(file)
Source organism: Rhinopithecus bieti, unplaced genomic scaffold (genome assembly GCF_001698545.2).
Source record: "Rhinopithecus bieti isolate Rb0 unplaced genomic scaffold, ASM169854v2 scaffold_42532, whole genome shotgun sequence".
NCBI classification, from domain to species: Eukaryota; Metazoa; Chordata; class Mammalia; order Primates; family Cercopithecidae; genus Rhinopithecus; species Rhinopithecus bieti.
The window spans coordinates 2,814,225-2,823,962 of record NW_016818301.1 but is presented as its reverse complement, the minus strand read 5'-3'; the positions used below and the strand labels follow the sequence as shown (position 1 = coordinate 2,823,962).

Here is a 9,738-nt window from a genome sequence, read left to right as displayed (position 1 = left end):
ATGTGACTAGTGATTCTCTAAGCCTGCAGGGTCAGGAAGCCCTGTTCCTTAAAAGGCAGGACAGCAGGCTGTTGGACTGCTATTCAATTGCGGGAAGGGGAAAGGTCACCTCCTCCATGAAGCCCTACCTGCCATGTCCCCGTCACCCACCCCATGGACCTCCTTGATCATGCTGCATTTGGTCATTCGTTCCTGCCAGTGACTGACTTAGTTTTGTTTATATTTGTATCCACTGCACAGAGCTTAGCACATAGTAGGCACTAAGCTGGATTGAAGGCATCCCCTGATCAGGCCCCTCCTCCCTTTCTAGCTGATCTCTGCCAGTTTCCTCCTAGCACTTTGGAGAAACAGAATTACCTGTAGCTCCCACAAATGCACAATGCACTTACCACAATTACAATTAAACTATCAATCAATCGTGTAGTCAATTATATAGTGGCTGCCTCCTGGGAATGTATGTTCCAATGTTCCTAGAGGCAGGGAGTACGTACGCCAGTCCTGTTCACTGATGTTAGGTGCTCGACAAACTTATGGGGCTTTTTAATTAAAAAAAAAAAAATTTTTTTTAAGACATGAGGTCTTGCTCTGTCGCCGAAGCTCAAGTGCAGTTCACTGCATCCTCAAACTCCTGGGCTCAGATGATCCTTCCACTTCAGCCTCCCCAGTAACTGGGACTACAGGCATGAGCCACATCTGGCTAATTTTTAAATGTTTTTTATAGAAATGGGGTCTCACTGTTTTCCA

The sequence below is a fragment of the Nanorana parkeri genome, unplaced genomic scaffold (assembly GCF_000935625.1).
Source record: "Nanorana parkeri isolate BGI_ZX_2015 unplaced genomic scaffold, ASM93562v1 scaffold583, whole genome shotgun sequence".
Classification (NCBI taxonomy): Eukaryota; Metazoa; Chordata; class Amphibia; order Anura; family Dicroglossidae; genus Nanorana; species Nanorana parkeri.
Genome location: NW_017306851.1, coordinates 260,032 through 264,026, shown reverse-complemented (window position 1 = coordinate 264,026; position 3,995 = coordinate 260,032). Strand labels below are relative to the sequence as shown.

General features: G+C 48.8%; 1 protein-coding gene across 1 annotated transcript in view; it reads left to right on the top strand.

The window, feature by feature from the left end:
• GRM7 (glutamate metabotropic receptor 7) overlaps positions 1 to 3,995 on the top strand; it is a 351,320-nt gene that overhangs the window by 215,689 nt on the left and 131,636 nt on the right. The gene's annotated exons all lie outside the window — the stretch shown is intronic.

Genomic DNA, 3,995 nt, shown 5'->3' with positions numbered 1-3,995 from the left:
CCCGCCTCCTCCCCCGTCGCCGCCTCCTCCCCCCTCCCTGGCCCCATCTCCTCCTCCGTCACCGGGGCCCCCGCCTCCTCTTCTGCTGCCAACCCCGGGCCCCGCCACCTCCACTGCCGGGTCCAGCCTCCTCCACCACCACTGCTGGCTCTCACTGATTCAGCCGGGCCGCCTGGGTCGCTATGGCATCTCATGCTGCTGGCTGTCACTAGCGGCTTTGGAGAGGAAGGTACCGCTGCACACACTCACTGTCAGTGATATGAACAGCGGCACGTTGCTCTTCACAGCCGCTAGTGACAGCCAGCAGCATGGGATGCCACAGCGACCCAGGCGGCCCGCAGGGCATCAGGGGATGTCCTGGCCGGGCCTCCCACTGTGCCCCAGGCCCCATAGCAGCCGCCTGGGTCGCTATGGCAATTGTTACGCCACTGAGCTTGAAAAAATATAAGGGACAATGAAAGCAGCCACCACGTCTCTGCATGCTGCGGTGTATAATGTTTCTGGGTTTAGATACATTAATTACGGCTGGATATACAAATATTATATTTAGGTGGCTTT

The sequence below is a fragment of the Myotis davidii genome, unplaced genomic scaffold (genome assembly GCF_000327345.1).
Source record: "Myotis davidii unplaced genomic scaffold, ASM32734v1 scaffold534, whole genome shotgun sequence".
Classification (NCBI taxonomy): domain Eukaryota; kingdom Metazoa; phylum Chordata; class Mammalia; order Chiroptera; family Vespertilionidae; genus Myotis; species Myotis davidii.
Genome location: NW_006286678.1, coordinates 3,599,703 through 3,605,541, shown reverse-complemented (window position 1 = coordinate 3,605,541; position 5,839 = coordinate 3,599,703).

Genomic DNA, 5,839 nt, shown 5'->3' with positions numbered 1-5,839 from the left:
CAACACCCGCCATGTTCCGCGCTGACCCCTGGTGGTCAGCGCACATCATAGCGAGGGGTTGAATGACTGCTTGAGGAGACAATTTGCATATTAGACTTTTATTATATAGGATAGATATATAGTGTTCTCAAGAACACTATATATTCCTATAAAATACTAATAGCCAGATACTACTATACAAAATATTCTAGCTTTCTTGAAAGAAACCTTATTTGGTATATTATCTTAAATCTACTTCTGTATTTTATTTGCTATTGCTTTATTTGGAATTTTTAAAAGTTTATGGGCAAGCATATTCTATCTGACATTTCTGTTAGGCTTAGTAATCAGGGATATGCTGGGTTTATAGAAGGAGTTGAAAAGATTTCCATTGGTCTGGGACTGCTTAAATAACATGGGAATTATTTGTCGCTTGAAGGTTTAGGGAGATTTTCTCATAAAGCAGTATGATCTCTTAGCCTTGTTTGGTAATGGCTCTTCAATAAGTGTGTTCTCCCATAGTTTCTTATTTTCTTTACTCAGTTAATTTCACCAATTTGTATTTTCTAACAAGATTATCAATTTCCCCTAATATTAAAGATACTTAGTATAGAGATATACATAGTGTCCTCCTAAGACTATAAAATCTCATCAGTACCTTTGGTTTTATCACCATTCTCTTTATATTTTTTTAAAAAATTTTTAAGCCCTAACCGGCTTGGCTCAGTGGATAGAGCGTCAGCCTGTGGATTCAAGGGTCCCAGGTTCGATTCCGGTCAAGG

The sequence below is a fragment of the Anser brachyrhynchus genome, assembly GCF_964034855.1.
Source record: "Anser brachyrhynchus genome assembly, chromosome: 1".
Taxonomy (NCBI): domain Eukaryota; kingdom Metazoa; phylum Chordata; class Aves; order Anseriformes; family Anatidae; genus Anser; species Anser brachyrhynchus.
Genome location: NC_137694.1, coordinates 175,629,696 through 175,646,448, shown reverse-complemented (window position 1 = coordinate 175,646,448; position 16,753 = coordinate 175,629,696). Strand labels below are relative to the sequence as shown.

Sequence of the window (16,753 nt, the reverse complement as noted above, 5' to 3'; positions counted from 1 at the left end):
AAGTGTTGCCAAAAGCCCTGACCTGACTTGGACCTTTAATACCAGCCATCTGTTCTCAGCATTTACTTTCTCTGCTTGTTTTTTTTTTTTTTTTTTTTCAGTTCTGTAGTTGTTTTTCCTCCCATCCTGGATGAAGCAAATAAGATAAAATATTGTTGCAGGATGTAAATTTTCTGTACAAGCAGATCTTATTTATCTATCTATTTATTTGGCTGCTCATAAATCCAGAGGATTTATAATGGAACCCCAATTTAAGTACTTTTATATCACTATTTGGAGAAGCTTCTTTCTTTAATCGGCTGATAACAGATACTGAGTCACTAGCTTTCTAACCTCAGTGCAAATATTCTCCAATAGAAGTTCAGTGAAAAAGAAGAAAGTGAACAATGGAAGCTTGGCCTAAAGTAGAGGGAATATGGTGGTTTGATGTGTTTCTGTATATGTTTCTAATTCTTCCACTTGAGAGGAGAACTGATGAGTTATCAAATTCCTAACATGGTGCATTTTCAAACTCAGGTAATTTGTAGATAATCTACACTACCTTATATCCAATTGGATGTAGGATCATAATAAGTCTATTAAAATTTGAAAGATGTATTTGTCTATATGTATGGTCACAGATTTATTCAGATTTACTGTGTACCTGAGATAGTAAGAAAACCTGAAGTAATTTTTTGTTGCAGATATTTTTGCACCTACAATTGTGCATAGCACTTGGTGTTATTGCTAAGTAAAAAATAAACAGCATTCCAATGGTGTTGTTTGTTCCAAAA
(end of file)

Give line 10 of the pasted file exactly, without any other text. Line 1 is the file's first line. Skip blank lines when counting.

Genome location: NW_017306851.1, coordinates 260,032 through 264,026, shown reverse-complemented (window position 1 = coordinate 264,026; position 3,995 = coordinate 260,032). Strand labels below are relative to the sequence as shown.